Asana of the Month: The Inner Workings of Sleeping Pigeon (Kapotasana) in a Yin Practice

I remember the first time a teacher brought me into Pigeon pose when I was sixteen years old. The pose, and what the teacher said about it, spoke to me deeply. Looking back, I think it was the first time I really met an asana. I am delighted to share a few pointers on this pose in hopes of passing on the Pigeon Love to others.

Tanya Gita Roberts wrote a beautiful piece about Pigeon in the Asana of the Month section of October 2014. I highly recommend giving her article a read as well. In this month’s piece I will explore “Sleeping Pigeon” as it is practiced in Yin Yoga, as well as how emotions are stored in the body and how to release them in a Yin practice. This is a particular variation on what Gita explained in beautiful detail a few years ago.

Step One: Enter the Pose

The first step is to situate your hips, before easing down.

The first step is to situate your hips, before easing down.

Starting in tabletop position, slide your right knee forward towards your right wrist. Slide your left leg straight out behind you. Let the outside of your right shin, as well as your left leg, rest on the floor. Take a few breaths here, feeling into your legs. Then slowly begin to lower your torso down. Pay attention to how much sensation you are feeling in your legs, as well as how relaxed your body and breath are, as you lower down. You want to find what in Yin is called your “edge,” the place where you are challenged by sensation, but not challenged to the point where you begin to tense up or breathe shallowly. Your edge might be relaxing on your arms, your forearms, your stacked fists, a bolster or pillow, or relaxing all the way onto the floor. Wherever your edge is, stay there once you’ve found it. Let your back relax and your head hang heavy. Make sure that you don’t round to the point that your diaphragm is constricted, though, because you want to be able to have a natural deep breath.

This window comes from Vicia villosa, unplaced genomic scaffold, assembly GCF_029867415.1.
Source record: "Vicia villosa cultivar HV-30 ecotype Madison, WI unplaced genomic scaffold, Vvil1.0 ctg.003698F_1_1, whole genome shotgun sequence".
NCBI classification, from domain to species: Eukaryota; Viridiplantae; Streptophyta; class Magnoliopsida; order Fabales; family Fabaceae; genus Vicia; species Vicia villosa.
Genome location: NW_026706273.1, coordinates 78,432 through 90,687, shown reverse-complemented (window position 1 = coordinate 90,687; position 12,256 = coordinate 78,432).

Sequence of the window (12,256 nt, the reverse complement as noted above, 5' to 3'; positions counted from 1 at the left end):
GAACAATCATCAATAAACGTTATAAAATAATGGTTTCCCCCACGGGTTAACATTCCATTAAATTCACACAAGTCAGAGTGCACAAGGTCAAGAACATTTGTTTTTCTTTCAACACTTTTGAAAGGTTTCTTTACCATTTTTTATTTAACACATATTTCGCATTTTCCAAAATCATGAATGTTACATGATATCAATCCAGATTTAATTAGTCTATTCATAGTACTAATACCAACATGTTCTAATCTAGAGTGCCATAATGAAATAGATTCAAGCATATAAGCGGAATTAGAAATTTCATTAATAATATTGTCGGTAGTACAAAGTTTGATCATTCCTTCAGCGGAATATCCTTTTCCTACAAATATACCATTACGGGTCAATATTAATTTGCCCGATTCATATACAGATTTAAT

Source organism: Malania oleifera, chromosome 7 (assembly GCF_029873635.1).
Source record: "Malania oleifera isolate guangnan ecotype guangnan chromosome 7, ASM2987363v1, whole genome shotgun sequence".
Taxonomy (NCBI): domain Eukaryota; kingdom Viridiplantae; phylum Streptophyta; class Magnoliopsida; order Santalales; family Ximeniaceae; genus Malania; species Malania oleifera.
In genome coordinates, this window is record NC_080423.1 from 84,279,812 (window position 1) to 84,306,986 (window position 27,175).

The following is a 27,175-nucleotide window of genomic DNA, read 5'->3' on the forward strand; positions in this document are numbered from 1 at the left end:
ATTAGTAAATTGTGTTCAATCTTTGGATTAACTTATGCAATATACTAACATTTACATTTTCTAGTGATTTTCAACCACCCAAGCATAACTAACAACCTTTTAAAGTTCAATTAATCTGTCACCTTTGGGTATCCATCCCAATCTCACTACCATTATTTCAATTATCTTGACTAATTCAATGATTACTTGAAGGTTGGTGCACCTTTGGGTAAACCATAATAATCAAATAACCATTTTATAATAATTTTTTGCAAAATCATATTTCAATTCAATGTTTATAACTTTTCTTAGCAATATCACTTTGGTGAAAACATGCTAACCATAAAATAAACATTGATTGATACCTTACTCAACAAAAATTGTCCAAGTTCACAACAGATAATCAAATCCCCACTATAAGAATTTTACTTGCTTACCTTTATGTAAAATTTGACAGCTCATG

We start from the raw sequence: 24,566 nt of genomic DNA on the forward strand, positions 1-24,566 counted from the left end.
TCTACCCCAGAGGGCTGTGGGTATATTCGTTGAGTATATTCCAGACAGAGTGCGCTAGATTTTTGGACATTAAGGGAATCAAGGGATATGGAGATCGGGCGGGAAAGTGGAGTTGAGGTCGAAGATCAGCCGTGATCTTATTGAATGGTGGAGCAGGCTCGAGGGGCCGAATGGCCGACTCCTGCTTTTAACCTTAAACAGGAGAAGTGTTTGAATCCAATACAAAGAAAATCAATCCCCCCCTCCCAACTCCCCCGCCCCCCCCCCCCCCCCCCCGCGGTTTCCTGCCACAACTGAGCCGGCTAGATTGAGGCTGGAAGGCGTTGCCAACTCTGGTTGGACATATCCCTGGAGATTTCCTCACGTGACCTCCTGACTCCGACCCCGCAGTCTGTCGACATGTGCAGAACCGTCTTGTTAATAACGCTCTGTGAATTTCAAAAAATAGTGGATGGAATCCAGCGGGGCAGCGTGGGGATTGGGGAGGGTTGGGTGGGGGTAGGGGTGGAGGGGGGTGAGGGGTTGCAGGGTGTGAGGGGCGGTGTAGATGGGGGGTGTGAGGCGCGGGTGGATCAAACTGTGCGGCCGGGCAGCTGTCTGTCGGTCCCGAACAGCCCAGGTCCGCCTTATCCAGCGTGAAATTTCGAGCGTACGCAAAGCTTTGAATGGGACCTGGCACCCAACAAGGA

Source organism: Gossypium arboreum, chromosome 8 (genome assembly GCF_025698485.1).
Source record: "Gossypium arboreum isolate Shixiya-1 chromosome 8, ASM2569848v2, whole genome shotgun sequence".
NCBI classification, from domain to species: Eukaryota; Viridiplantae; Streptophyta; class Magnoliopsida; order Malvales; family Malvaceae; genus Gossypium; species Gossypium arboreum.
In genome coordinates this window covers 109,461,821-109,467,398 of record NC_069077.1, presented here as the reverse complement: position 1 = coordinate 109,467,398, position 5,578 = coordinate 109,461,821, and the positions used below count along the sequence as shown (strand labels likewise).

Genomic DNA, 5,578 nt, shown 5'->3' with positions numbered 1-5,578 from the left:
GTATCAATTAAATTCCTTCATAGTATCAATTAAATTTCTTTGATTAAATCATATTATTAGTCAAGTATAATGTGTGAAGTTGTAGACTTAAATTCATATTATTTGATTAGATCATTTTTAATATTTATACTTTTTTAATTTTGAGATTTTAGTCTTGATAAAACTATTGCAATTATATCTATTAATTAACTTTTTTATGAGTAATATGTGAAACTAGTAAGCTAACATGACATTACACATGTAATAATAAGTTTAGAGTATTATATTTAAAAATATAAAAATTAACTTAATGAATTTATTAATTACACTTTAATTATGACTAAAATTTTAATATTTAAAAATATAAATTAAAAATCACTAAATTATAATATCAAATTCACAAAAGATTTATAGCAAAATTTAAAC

Put a bolster under your hip if there is too much sensation without support.

Put a bolster under your hip if there is too much sensation without support.

If it is uncomfortable to relax into gravity, put a pillow or bolster underneath your right hip. For a Yin practice, you want to be able to relax any muscle that you aren’t using to keep yourself in the posture. Use as much support under your hip as you need in order to really relax.

Bringing the front foot forward deepens the stretch.

Bringing the front foot forward deepens the stretch.

If you want to deepen the stretch in your right hip, you can move your right foot up, creating a wider angle in your right knee. You don’t need to move the foot if you are already challenged by sensation with your foot closer to your body, or if moving the foot causes any discomfort in your knee. You don’t want any discomfort in your joints.

Propping your forearms on a bolster can help you ease slowly into the pose, or stay at your edge if that is where your edge is.

Propping your forearms on a bolster can help you ease slowly into the pose, or stay at your edge if that is where your edge is.

Step Two: Be in the Pose